Dark matter, also known as the elusive substance that makes up the majority of our universe, has been baffling scientists for quite some time. It’s remarkable to think that dark matter dominates our universe and yet remains completely invisible to us. So, what exactly is dark matter?
The Dominance of Dark Matter
Dark matter comprises about 85 percent of all the matter in the universe and approximately 27 percent of the total energy and mass of the universe. That’s an enormous amount when you consider that we can’t even see it.
The First Discovery of Dark Matter
The story of dark matter’s discovery began in 1933 when a Swiss astronomer named Fritz Zwicky conducted research on the movement of galaxies within the Coma Cluster.
Zwicky was comparing the mass of galaxies with their orbital velocities. He hoped that this study would prove that the amount of gravity pulling galaxies toward the center of the cluster would determine how fast they rotate.
However, what Zwicky found was rather puzzling. Galaxies on the outer edges of the cluster were moving too fast for gravity to explain. This raised a significant question: what was keeping these galaxies in place?
The First Theory of Dark Matter
Zwicky calculated mass using the number of galaxies and their estimated brightness in the cluster. However, the results did not match the required gravitational force. As a result, he theorized that there must be unseen mass at play.
This invisible mass was termed “Dunkle Materie” or dark matter by Zwicky. He described dark matter as having a peculiar characteristic: it couldn’t be seen and didn’t reflect light, but it had gravitational mass.
Evidence for the Existence of Dark Matter
The existence of dark matter has been proven through observations of collisions between galaxy clusters. For example, in the case of the Bullet Cluster, two galaxy clusters collided, with the smaller cluster, known as the Bullet Cluster, passing through the larger one.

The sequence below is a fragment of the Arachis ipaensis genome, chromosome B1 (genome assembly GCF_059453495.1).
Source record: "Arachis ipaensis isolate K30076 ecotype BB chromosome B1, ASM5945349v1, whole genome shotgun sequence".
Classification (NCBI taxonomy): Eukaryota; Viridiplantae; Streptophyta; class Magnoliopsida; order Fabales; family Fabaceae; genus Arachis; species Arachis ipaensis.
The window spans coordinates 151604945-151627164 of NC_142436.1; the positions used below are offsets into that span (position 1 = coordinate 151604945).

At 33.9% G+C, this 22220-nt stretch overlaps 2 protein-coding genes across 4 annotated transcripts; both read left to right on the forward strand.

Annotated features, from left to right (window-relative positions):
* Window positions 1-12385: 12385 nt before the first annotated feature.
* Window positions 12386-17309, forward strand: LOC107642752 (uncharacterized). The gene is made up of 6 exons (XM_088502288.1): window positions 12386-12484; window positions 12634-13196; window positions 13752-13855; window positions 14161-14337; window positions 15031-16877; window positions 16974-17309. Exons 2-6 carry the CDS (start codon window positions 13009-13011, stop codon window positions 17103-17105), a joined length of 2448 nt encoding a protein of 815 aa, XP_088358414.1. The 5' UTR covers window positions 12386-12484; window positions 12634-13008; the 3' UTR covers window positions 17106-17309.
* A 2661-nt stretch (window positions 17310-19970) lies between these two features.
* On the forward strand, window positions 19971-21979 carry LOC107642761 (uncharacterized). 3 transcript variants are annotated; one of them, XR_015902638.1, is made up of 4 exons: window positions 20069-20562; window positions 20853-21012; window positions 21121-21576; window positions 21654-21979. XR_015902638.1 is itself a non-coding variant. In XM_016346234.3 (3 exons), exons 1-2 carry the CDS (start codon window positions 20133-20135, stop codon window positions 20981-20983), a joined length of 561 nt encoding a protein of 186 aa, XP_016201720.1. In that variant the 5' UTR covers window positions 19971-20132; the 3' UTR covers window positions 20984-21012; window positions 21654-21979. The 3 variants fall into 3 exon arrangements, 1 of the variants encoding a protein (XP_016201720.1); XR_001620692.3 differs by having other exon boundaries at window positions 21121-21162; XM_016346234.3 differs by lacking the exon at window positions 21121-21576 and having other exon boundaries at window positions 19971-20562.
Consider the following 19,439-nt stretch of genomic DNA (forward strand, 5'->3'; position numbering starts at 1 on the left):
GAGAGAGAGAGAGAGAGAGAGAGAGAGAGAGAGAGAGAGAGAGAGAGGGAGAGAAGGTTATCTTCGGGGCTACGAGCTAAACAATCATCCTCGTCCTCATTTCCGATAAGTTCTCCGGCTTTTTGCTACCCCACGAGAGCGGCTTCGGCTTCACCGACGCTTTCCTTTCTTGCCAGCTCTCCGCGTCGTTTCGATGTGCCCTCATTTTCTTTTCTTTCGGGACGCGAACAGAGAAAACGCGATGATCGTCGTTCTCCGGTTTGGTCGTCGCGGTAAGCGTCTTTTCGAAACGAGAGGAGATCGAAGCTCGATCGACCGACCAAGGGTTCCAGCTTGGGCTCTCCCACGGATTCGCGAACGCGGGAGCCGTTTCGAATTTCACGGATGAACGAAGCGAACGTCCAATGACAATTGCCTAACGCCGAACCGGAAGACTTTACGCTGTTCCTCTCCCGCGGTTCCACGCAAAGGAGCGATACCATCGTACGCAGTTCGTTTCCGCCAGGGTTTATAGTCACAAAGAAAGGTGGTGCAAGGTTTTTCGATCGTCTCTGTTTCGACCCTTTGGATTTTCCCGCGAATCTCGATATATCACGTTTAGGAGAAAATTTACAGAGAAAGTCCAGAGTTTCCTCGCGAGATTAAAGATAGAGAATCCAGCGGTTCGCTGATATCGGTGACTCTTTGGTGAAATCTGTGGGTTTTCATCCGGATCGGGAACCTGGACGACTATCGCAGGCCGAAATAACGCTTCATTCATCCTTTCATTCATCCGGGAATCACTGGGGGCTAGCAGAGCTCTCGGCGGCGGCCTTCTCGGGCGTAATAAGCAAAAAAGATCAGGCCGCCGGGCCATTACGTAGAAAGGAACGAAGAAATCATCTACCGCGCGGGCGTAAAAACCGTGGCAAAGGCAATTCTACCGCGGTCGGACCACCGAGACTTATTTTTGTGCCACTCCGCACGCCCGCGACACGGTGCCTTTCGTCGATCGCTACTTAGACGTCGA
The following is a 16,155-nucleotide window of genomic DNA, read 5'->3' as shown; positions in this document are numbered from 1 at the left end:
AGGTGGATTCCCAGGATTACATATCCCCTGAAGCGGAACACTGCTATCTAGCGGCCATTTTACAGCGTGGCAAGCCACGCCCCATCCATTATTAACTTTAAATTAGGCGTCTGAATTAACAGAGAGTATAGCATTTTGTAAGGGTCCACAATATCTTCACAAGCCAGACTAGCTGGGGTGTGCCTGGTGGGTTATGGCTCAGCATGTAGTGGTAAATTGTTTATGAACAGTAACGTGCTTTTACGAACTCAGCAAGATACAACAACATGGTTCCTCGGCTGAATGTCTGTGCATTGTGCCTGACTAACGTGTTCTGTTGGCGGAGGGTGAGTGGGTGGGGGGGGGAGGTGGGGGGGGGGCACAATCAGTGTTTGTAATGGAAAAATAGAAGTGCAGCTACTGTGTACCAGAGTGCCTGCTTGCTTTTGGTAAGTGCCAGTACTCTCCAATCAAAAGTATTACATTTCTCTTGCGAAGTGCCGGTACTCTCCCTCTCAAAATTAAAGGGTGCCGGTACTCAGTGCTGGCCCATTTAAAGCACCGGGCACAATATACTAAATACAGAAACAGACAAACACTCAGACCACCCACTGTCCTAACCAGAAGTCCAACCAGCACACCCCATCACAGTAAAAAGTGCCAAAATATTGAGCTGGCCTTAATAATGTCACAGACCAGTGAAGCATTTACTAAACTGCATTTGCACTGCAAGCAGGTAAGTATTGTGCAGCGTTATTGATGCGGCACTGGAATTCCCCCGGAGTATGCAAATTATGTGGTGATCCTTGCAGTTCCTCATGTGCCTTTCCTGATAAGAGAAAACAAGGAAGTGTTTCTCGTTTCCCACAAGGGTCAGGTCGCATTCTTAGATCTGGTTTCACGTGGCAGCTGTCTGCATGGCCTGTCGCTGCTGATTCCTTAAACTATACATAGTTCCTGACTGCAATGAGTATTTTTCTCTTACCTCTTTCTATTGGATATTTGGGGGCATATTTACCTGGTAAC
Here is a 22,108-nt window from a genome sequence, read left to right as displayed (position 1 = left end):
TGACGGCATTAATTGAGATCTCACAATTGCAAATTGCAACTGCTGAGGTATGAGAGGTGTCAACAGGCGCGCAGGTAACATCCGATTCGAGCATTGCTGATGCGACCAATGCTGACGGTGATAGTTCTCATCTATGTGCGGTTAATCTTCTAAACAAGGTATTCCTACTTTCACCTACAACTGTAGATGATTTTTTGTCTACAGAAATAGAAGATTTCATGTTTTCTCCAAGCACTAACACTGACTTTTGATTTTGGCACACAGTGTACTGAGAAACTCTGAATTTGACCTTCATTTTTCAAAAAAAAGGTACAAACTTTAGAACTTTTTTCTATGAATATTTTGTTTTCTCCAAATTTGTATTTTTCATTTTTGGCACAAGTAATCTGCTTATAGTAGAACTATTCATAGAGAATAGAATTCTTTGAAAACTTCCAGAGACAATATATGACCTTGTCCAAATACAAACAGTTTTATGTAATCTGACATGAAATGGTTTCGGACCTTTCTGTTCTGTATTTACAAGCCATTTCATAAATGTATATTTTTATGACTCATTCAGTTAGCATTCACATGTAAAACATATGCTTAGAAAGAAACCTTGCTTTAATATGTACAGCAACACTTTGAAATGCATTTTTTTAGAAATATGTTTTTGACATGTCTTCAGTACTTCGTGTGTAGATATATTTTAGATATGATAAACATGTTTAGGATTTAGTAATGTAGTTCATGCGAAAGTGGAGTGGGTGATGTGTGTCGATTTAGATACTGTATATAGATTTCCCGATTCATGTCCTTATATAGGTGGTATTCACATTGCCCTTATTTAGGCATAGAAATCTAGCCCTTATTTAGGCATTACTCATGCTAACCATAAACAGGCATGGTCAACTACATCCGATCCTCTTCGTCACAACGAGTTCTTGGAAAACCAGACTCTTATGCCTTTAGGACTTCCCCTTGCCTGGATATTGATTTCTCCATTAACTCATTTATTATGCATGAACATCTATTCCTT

During this collision, the hot gas within the clusters emitted X-rays and was considered normal matter that we can see. However, when the gravitational effects were measured, it was found that there was additional unseen mass dominating the colliding clusters.
This aligns with Albert Einstein’s General Theory of Relativity, which states that mass affects the space-time fabric, leading to what we perceive as gravity. Even though we can’t see it, this mass can be felt through its influence on light.
The Origin of Dark Matter
Many scientists believe that dark matter consists of non-baryonic matter, which is the opposite of the ordinary matter we can see. One primary candidate for dark matter is something called Weakly Interacting Massive Particles (WIMPs).
WIMPs are thought to have a mass between 10 to 100 times that of a proton, but because they interact weakly with other particles, they are incredibly challenging to detect. Scientists are continuing their research to unveil the true nature of dark matter through experiments at facilities like the Large Hadron Collider.
Dark matter, the enigmatic component that remains invisible in our universe, makes up the majority of its mass. Ongoing research and observations help us understand the role of dark matter in the dynamics of the universe and how it influences our lives here on Earth. As we delve deeper into the mysteries of dark matter, we may uncover even more about the secrets of our cosmos